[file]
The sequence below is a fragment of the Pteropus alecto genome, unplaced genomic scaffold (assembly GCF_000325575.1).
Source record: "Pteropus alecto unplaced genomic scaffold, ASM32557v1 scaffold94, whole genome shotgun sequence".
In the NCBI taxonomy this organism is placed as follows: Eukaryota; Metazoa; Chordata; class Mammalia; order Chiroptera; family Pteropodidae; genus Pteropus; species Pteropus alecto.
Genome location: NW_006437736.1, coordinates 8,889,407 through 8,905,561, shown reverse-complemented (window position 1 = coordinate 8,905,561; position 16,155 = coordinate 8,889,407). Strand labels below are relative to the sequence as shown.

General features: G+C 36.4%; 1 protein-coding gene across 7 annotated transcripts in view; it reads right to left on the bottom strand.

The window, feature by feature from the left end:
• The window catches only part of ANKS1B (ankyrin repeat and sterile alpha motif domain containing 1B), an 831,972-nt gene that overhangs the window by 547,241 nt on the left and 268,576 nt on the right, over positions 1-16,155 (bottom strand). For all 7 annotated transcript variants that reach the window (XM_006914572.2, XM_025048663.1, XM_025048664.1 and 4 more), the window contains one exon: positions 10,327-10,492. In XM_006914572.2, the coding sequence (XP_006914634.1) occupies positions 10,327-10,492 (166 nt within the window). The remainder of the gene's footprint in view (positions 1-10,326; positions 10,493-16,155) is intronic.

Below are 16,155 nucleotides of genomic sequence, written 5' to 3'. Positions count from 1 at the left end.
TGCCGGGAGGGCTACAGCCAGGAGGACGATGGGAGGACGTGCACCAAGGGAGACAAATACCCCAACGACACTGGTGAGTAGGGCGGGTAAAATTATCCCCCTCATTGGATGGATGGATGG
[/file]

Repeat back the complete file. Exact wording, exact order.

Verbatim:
The sequence below is a fragment of the Pteropus alecto genome, unplaced genomic scaffold (assembly GCF_000325575.1).
Source record: "Pteropus alecto unplaced genomic scaffold, ASM32557v1 scaffold94, whole genome shotgun sequence".
In the NCBI taxonomy this organism is placed as follows: Eukaryota; Metazoa; Chordata; class Mammalia; order Chiroptera; family Pteropodidae; genus Pteropus; species Pteropus alecto.
Genome location: NW_006437736.1, coordinates 8,889,407 through 8,905,561, shown reverse-complemented (window position 1 = coordinate 8,905,561; position 16,155 = coordinate 8,889,407). Strand labels below are relative to the sequence as shown.

General features: G+C 36.4%; 1 protein-coding gene across 7 annotated transcripts in view; it reads right to left on the bottom strand.

The window, feature by feature from the left end:
• The window catches only part of ANKS1B (ankyrin repeat and sterile alpha motif domain containing 1B), an 831,972-nt gene that overhangs the window by 547,241 nt on the left and 268,576 nt on the right, over positions 1-16,155 (bottom strand). For all 7 annotated transcript variants that reach the window (XM_006914572.2, XM_025048663.1, XM_025048664.1 and 4 more), the window contains one exon: positions 10,327-10,492. In XM_006914572.2, the coding sequence (XP_006914634.1) occupies positions 10,327-10,492 (166 nt within the window). The remainder of the gene's footprint in view (positions 1-10,326; positions 10,493-16,155) is intronic.

Below are 16,155 nucleotides of genomic sequence, written 5' to 3'. Positions count from 1 at the left end.
TGCCGGGAGGGCTACAGCCAGGAGGACGATGGGAGGACGTGCACCAAGGGAGACAAATACCCCAACGACACTGGTGAGTAGGGCGGGTAAAATTATCCCCCTCATTGGATGGATGGATGG